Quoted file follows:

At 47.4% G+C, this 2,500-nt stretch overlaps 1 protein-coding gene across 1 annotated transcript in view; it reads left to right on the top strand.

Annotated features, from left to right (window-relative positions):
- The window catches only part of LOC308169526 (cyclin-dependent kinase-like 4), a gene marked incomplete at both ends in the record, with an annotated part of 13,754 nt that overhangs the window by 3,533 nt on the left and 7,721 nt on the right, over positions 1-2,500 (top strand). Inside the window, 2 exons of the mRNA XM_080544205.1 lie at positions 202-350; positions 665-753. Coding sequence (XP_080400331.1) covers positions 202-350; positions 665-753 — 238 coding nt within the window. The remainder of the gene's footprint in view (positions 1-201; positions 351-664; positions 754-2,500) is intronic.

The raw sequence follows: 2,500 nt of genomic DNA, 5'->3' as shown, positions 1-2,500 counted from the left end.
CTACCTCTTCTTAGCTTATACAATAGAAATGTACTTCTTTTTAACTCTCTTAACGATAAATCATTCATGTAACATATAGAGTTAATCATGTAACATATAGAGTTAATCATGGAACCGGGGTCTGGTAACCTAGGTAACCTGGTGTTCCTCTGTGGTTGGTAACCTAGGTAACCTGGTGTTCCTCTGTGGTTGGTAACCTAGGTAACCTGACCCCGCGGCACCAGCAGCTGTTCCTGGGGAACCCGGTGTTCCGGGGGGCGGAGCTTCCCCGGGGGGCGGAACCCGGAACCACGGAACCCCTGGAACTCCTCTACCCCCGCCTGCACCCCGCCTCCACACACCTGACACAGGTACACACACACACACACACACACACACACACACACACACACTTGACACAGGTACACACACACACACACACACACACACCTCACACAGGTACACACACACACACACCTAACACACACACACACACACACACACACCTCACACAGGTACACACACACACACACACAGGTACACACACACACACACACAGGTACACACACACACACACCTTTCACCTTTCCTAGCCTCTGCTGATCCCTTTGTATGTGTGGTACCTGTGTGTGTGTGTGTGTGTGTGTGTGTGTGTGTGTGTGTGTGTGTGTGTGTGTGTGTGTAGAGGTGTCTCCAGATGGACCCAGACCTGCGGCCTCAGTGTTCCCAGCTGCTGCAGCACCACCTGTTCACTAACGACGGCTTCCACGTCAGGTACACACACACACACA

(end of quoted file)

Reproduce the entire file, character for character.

At 47.4% G+C, this 2,500-nt stretch overlaps 1 protein-coding gene across 1 annotated transcript in view; it reads left to right on the top strand.

Annotated features, from left to right (window-relative positions):
- The window catches only part of LOC308169526 (cyclin-dependent kinase-like 4), a gene marked incomplete at both ends in the record, with an annotated part of 13,754 nt that overhangs the window by 3,533 nt on the left and 7,721 nt on the right, over positions 1-2,500 (top strand). Inside the window, 2 exons of the mRNA XM_080544205.1 lie at positions 202-350; positions 665-753. Coding sequence (XP_080400331.1) covers positions 202-350; positions 665-753 — 238 coding nt within the window. The remainder of the gene's footprint in view (positions 1-201; positions 351-664; positions 754-2,500) is intronic.

The raw sequence follows: 2,500 nt of genomic DNA, 5'->3' as shown, positions 1-2,500 counted from the left end.
CTACCTCTTCTTAGCTTATACAATAGAAATGTACTTCTTTTTAACTCTCTTAACGATAAATCATTCATGTAACATATAGAGTTAATCATGTAACATATAGAGTTAATCATGGAACCGGGGTCTGGTAACCTAGGTAACCTGGTGTTCCTCTGTGGTTGGTAACCTAGGTAACCTGGTGTTCCTCTGTGGTTGGTAACCTAGGTAACCTGACCCCGCGGCACCAGCAGCTGTTCCTGGGGAACCCGGTGTTCCGGGGGGCGGAGCTTCCCCGGGGGGCGGAACCCGGAACCACGGAACCCCTGGAACTCCTCTACCCCCGCCTGCACCCCGCCTCCACACACCTGACACAGGTACACACACACACACACACACACACACACACACACACACACTTGACACAGGTACACACACACACACACACACACACACCTCACACAGGTACACACACACACACACCTAACACACACACACACACACACACACACCTCACACAGGTACACACACACACACACACAGGTACACACACACACACACACAGGTACACACACACACACACCTTTCACCTTTCCTAGCCTCTGCTGATCCCTTTGTATGTGTGGTACCTGTGTGTGTGTGTGTGTGTGTGTGTGTGTGTGTGTGTGTGTGTGTGTGTGTGTGTGTGTAGAGGTGTCTCCAGATGGACCCAGACCTGCGGCCTCAGTGTTCCCAGCTGCTGCAGCACCACCTGTTCACTAACGACGGCTTCCACGTCAGGTACACACACACACACA